Recent data suggest that governments are failing to take advantage of a potent opportunity to fight climate change by strengthening local land rights and laws.
Studies suggest that about 10-20% of global greenhouse gas emissions are caused by deforestation each year. Experts also argue that in areas formally supervised by local communities, deforestation rates are dozens to hundreds of times lower than in areas overseen by governments or private entities.
A report also explains that governments, donors and other climate change stakeholders tend to undermine the contribution that strengthening communities forest rights can give to address climate change related issues.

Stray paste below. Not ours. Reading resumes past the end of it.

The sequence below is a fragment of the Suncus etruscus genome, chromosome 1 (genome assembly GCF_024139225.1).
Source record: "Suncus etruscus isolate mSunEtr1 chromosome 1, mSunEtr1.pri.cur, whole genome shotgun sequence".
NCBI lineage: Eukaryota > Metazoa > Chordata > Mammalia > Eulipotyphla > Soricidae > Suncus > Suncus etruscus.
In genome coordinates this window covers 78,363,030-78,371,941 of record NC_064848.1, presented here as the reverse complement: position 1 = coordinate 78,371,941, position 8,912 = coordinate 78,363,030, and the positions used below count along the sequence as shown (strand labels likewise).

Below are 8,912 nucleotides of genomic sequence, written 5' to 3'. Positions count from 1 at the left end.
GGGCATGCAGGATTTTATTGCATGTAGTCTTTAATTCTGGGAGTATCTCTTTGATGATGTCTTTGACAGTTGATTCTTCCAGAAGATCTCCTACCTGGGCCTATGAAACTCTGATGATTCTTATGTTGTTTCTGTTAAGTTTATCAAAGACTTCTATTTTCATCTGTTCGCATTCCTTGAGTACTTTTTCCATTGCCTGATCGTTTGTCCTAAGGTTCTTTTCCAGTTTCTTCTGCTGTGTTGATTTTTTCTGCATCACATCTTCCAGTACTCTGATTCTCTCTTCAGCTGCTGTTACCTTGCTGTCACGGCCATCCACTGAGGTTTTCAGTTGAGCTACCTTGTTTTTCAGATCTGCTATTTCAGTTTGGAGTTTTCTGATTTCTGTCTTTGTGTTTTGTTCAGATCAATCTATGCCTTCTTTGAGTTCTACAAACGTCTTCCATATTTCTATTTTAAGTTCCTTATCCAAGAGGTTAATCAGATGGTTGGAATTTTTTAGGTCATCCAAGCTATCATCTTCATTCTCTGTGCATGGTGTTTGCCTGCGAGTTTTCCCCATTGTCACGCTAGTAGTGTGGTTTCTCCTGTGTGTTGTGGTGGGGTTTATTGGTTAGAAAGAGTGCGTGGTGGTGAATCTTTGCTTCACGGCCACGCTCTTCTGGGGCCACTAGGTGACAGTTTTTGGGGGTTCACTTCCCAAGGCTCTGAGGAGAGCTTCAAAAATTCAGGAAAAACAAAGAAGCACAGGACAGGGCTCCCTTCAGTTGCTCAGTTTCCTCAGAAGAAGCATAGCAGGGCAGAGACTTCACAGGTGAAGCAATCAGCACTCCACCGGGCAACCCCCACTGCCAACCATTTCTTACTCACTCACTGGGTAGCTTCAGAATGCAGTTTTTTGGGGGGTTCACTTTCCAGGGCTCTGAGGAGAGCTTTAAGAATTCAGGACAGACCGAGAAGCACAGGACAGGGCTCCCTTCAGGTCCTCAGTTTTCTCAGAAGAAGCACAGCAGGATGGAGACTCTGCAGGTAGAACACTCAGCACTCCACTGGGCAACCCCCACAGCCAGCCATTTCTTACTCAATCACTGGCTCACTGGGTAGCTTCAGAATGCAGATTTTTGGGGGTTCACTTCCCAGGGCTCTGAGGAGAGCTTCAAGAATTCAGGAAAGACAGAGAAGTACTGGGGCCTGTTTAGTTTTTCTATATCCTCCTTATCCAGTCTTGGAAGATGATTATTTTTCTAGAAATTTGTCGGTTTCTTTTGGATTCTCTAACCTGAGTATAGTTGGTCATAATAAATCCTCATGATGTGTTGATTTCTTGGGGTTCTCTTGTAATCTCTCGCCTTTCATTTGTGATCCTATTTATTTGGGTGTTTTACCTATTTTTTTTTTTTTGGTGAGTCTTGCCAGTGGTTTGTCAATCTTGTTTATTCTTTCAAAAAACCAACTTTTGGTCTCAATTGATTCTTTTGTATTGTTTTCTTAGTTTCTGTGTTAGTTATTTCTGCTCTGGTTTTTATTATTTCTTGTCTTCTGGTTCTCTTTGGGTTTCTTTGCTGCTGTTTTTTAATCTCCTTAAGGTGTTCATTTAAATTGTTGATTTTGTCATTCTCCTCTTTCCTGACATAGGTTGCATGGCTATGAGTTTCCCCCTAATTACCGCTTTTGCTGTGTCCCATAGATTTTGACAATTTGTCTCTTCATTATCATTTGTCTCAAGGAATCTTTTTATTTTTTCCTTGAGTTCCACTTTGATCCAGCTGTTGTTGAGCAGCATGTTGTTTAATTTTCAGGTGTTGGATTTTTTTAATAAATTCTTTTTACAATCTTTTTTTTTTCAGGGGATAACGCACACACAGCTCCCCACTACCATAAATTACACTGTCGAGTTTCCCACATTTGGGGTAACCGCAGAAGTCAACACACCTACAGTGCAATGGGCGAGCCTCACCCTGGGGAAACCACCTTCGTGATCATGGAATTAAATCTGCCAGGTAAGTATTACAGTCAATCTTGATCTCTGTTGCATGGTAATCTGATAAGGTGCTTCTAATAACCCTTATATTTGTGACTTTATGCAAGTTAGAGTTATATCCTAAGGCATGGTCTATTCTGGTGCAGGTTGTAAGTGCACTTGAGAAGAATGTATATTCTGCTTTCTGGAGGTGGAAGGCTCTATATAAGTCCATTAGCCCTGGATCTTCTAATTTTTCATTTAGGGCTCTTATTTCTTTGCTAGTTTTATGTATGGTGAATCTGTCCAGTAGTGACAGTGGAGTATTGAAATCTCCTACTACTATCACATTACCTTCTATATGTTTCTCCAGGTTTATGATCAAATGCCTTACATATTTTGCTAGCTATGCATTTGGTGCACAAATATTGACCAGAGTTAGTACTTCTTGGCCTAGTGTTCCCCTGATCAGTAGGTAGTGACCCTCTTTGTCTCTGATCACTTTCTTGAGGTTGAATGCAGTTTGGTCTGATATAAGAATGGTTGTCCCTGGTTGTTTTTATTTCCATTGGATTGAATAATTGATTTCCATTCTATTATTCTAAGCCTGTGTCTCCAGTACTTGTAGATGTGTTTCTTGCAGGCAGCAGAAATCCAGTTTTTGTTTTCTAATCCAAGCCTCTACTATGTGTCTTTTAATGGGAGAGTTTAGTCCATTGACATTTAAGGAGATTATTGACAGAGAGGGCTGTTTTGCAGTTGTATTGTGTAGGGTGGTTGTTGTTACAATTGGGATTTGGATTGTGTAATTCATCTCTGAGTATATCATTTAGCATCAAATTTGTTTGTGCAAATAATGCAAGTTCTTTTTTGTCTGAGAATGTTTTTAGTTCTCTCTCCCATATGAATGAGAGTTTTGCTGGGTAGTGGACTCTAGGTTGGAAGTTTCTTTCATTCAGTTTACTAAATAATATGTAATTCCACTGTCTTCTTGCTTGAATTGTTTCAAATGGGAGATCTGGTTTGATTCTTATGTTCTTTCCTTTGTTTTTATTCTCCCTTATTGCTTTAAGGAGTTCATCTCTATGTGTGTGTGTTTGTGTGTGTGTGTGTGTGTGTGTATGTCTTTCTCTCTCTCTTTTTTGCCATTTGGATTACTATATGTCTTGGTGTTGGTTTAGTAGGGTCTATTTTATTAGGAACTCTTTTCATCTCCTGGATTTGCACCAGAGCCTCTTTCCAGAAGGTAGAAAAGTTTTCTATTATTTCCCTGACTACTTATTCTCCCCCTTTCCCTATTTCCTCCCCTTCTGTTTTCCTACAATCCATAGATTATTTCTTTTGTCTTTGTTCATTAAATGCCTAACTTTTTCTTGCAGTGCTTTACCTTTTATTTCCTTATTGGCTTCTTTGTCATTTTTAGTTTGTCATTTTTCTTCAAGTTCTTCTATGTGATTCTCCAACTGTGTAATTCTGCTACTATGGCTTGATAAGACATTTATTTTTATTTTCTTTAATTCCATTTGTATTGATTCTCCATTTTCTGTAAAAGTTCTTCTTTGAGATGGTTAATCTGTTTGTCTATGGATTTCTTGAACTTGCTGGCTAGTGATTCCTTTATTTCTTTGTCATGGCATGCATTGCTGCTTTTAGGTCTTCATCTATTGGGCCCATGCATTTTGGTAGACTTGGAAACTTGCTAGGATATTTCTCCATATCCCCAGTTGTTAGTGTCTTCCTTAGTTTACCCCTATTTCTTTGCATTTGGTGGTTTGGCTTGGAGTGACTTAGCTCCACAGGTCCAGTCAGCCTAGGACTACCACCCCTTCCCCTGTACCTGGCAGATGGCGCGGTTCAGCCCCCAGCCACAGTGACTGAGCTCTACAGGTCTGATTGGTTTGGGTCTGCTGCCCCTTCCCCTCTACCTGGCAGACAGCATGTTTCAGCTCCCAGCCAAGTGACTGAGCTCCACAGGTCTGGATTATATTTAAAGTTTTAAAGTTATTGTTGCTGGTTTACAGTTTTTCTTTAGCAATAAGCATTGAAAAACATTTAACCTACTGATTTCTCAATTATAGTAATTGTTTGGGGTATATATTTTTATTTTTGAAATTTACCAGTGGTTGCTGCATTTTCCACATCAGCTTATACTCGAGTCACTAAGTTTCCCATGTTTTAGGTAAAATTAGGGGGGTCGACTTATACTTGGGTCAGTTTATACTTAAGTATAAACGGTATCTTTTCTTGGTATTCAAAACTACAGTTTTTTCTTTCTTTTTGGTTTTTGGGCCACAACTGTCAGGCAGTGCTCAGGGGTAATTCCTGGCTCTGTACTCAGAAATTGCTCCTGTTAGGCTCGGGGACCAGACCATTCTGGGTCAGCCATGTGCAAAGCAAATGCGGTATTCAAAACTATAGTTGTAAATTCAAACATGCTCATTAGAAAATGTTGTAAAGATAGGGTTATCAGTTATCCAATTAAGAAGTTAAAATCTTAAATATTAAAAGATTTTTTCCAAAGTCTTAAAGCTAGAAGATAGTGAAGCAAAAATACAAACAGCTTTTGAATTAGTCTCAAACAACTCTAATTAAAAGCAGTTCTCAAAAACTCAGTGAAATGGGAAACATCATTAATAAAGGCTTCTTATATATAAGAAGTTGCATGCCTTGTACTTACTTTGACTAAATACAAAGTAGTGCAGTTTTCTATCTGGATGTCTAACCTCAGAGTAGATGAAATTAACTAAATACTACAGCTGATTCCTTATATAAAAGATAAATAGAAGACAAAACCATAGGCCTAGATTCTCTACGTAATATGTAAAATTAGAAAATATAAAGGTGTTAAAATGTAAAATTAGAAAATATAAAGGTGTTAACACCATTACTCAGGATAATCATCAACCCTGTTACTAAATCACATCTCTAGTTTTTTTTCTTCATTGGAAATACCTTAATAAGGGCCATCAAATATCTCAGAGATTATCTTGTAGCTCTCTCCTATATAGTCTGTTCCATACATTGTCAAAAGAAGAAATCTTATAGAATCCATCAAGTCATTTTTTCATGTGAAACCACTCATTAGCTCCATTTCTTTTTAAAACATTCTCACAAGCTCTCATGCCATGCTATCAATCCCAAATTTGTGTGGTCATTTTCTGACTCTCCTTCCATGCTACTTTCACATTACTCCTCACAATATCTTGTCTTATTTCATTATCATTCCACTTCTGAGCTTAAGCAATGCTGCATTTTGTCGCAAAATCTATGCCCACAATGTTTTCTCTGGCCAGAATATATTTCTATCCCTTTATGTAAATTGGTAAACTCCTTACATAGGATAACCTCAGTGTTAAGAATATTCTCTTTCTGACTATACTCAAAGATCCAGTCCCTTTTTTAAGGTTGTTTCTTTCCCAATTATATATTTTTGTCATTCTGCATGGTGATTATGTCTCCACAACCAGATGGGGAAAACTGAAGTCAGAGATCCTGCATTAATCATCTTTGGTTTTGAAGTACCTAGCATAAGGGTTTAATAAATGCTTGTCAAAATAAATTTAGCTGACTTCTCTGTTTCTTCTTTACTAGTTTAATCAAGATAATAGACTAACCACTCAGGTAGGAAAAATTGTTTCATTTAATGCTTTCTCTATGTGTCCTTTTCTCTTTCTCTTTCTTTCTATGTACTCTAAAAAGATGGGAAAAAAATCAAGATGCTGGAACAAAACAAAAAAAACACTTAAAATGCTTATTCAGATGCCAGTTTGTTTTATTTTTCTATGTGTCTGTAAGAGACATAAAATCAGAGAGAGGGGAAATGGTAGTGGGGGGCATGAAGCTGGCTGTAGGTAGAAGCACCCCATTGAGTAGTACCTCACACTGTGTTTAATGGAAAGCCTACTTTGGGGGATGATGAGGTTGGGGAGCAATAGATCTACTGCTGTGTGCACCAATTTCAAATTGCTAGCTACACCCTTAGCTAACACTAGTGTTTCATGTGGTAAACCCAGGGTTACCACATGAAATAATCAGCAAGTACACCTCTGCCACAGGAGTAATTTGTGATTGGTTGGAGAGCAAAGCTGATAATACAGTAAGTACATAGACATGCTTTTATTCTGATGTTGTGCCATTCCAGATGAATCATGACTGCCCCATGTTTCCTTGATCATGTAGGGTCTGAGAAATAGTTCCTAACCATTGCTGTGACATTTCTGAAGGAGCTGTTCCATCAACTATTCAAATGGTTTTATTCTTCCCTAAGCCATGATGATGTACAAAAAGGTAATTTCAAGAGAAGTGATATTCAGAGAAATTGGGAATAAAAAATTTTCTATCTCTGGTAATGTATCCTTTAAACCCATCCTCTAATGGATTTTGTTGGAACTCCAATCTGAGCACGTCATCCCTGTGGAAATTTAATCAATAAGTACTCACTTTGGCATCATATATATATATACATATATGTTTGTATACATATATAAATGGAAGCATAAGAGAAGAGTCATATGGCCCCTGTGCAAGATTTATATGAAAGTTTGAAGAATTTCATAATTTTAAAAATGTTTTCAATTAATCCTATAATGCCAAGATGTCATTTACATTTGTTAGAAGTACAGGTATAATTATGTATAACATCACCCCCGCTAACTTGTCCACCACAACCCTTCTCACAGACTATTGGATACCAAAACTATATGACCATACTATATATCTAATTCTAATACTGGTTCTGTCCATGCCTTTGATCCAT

For instance, in areas such as Guatemala and Brazil, strong local tenure resulted in deforestation rates 11-20 times lower than outside of formally recognized community forests. Additionally, in parts of the Mexican Yucatan, the findings were even 350 times lower.
In this framework, experts warn that the climate implications of these forests are significant. However, the rights to protect forests are weak, increasing the risks to lose the potential benefits of these forests.
Thus, policymakers and the donor community should undertake concrete environmental policies to link land rights with momentum on climate change, strengthening these efforts through instruments as finance mechanisms.
In this context, the international community needs to focus on the recognition of local forest rights. In this way, boosting local forest rights will represent a key issue in order to reduce the consequences of climate change and poverty.
The gLAWcal Team
The EPSEI project
Friday, 25 July 2014
(Source: The Guardian)